Climate change may make pandemics like COVID-19 much more common: Study
Climate change is likely to increase the number of viral transmissions across species, posing further risk to other animals and humans, according to a study published in Nature.
The likelihood of an extreme epidemic, or one similar to COVID-19, will increase threefold in the coming decades, according to a recent study published in the Proceedings of the National Academy of Sciences.
The researchers used data from epidemics from the past 400 years, specifically death rates, length of previous epidemics and the rate of new infectious diseases. Their calculation is a sophisticated prediction based on known risks and can be a useful guide for policy makers and public health officials.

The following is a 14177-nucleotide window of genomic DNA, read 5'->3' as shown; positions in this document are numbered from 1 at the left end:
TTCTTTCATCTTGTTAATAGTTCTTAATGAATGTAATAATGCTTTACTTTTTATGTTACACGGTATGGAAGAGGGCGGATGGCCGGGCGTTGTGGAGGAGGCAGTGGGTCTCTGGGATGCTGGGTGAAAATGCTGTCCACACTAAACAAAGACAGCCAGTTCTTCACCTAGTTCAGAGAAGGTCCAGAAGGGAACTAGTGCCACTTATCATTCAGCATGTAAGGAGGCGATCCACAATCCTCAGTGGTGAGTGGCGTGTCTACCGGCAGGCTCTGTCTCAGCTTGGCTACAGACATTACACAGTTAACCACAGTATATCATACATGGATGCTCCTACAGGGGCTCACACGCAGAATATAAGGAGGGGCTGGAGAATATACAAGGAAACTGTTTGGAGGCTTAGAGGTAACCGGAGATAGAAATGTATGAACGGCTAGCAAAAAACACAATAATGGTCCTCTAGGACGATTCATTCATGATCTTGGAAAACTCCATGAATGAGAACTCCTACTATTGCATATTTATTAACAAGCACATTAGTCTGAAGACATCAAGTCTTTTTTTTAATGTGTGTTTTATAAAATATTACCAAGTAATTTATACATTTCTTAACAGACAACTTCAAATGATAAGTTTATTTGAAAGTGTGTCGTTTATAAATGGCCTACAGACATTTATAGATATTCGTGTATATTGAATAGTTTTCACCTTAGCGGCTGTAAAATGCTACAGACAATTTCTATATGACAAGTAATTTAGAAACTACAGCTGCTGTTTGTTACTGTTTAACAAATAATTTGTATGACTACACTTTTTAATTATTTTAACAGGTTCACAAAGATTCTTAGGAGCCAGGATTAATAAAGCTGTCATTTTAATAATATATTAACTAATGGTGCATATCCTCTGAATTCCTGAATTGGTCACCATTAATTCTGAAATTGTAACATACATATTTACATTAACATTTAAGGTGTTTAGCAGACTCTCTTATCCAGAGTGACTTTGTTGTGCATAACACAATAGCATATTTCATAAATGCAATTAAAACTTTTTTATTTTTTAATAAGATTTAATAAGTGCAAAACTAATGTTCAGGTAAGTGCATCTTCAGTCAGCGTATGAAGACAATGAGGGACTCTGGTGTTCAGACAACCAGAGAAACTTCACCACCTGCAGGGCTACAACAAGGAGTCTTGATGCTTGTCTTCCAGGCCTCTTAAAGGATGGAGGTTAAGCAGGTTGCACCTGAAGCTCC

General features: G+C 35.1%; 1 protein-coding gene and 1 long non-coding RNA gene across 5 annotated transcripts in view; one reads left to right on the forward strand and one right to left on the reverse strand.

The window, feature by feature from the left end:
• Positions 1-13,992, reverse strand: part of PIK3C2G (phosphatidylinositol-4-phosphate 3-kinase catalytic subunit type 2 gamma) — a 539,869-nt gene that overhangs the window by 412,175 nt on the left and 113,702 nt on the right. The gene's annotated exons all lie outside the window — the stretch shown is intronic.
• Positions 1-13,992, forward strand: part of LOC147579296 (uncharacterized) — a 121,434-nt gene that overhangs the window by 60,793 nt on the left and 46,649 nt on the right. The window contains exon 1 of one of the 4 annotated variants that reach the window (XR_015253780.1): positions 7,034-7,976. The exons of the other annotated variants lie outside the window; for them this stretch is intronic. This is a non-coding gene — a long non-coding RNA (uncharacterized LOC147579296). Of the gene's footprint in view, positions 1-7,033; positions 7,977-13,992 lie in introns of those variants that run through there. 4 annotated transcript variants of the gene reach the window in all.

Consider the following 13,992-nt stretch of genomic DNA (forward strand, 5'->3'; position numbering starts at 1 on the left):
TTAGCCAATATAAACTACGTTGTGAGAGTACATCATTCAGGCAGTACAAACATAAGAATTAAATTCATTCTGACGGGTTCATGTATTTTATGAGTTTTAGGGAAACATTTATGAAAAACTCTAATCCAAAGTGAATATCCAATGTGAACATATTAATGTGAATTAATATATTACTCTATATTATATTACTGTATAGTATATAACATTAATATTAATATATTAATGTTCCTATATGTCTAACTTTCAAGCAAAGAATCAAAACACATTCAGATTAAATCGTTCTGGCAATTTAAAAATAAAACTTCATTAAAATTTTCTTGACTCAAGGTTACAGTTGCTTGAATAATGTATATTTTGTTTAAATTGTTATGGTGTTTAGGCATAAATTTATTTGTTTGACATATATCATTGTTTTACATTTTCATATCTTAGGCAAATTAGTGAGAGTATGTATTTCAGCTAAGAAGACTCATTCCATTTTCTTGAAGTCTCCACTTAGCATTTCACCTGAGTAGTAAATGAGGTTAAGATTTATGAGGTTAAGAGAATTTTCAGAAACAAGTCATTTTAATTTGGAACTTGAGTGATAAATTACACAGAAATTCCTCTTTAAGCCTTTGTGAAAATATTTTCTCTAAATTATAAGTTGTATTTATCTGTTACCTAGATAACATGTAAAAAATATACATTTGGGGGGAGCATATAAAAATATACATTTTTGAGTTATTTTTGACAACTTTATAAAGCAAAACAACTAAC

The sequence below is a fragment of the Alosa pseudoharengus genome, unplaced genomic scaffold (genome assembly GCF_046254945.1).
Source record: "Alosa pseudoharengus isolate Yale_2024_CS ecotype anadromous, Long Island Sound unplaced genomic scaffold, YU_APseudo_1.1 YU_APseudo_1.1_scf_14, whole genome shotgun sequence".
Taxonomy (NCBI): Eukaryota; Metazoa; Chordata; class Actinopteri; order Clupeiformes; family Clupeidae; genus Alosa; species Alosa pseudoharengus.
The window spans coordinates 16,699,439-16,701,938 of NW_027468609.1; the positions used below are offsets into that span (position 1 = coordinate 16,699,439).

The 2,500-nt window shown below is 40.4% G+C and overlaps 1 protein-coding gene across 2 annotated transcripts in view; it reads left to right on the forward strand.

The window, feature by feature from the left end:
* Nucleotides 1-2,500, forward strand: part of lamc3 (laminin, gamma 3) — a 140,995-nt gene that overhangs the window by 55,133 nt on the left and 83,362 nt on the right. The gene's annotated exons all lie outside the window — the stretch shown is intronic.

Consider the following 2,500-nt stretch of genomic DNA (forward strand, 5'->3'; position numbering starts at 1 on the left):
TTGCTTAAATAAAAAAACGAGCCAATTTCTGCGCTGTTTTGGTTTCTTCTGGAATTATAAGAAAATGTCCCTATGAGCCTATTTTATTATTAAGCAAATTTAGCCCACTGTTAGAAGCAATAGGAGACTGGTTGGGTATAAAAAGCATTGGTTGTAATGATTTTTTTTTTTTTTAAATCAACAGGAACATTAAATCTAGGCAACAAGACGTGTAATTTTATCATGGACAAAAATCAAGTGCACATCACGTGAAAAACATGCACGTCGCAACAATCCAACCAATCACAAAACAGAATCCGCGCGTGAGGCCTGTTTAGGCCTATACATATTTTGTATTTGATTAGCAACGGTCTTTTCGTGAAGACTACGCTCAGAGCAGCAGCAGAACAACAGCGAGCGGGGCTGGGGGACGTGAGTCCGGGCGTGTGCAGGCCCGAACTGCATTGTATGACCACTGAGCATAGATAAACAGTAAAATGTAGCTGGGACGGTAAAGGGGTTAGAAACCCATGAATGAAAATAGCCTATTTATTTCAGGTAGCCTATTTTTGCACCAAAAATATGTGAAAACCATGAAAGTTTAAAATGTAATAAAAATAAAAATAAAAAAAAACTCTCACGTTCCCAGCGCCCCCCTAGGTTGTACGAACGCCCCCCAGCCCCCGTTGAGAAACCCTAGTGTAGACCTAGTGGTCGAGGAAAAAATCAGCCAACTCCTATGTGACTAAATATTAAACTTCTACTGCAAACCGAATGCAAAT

They also found that the probability of a person experiencing a pandemic like COVID-19 in one’s lifetime is around 38%. The researchers said this could double in years to come.
The probability of another pandemic is "going to probably increase because of all of the environmental changes that are occurring," Willian Pan, an associate professor of Global Environmental Health at Duke University and one of the study's authors, told ABC News.
Scientists are looking closely at the relationship between climate changes and zoonotic diseases, like COVID-19.